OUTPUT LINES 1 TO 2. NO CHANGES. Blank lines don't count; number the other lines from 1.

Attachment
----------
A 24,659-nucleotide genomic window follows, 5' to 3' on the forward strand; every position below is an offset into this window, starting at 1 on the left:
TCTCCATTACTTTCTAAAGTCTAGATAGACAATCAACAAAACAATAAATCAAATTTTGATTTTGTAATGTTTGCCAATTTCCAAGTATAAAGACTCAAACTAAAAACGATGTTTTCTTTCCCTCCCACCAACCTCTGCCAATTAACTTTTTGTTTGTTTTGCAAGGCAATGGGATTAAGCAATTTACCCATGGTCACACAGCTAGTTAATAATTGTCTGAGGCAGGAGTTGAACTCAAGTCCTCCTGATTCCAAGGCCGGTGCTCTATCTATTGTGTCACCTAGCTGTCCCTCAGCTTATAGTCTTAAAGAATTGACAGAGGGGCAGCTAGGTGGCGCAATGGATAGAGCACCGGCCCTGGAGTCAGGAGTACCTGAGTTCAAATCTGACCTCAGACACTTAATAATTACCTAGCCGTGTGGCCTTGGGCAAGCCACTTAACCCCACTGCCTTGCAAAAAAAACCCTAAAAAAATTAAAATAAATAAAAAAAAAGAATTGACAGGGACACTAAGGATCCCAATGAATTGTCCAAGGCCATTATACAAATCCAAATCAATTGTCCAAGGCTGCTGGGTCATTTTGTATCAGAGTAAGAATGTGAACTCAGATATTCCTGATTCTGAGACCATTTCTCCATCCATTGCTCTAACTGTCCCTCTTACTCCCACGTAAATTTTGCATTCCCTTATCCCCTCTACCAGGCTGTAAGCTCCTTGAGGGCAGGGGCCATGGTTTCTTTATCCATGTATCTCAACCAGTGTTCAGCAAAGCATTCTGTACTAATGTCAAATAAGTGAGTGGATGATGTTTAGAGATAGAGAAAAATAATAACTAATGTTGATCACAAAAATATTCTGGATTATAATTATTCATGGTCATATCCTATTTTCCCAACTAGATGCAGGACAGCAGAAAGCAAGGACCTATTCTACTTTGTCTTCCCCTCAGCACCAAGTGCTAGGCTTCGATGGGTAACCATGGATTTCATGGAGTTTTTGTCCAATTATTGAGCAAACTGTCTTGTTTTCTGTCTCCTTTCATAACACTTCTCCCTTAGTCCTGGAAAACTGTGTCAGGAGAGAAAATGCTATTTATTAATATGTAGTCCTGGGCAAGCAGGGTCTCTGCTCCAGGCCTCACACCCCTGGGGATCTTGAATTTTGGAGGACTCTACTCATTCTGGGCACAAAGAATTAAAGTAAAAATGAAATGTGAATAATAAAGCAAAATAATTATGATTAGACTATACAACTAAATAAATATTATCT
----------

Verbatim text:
A 24,659-nucleotide genomic window follows, 5' to 3' on the forward strand; every position below is an offset into this window, starting at 1 on the left:
TCTCCATTACTTTCTAAAGTCTAGATAGACAATCAACAAAACAATAAATCAAATTTTGATTTTGTAATGTTTGCCAATTTCCAAGTATAAAGACTCAAACTAAAAACGATGTTTTCTTTCCCTCCCACCAACCTCTGCCAATTAACTTTTTGTTTGTTTTGCAAGGCAATGGGATTAAGCAATTTACCCATGGTCACACAGCTAGTTAATAATTGTCTGAGGCAGGAGTTGAACTCAAGTCCTCCTGATTCCAAGGCCGGTGCTCTATCTATTGTGTCACCTAGCTGTCCCTCAGCTTATAGTCTTAAAGAATTGACAGAGGGGCAGCTAGGTGGCGCAATGGATAGAGCACCGGCCCTGGAGTCAGGAGTACCTGAGTTCAAATCTGACCTCAGACACTTAATAATTACCTAGCCGTGTGGCCTTGGGCAAGCCACTTAACCCCACTGCCTTGCAAAAAAAACCCTAAAAAAATTAAAATAAATAAAAAAAAAGAATTGACAGGGACACTAAGGATCCCAATGAATTGTCCAAGGCCATTATACAAATCCAAATCAATTGTCCAAGGCTGCTGGGTCATTTTGTATCAGAGTAAGAATGTGAACTCAGATATTCCTGATTCTGAGACCATTTCTCCATCCATTGCTCTAACTGTCCCTCTTACTCCCACGTAAATTTTGCATTCCCTTATCCCCTCTACCAGGCTGTAAGCTCCTTGAGGGCAGGGGCCATGGTTTCTTTATCCATGTATCTCAACCAGTGTTCAGCAAAGCATTCTGTACTAATGTCAAATAAGTGAGTGGATGATGTTTAGAGATAGAGAAAAATAATAACTAATGTTGATCACAAAAATATTCTGGATTATAATTATTCATGGTCATATCCTATTTTCCCAACTAGATGCAGGACAGCAGAAAGCAAGGACCTATTCTACTTTGTCTTCCCCTCAGCACCAAGTGCTAGGCTTCGATGGGTAACCATGGATTTCATGGAGTTTTTGTCCAATTATTGAGCAAACTGTCTTGTTTTCTGTCTCCTTTCATAACACTTCTCCCTTAGTCCTGGAAAACTGTGTCAGGAGAGAAAATGCTATTTATTAATATGTAGTCCTGGGCAAGCAGGGTCTCTGCTCCAGGCCTCACACCCCTGGGGATCTTGAATTTTGGAGGACTCTACTCATTCTGGGCACAAAGAATTAAAGTAAAAATGAAATGTGAATAATAAAGCAAAATAATTATGATTAGACTATACAACTAAATAAATATTATCT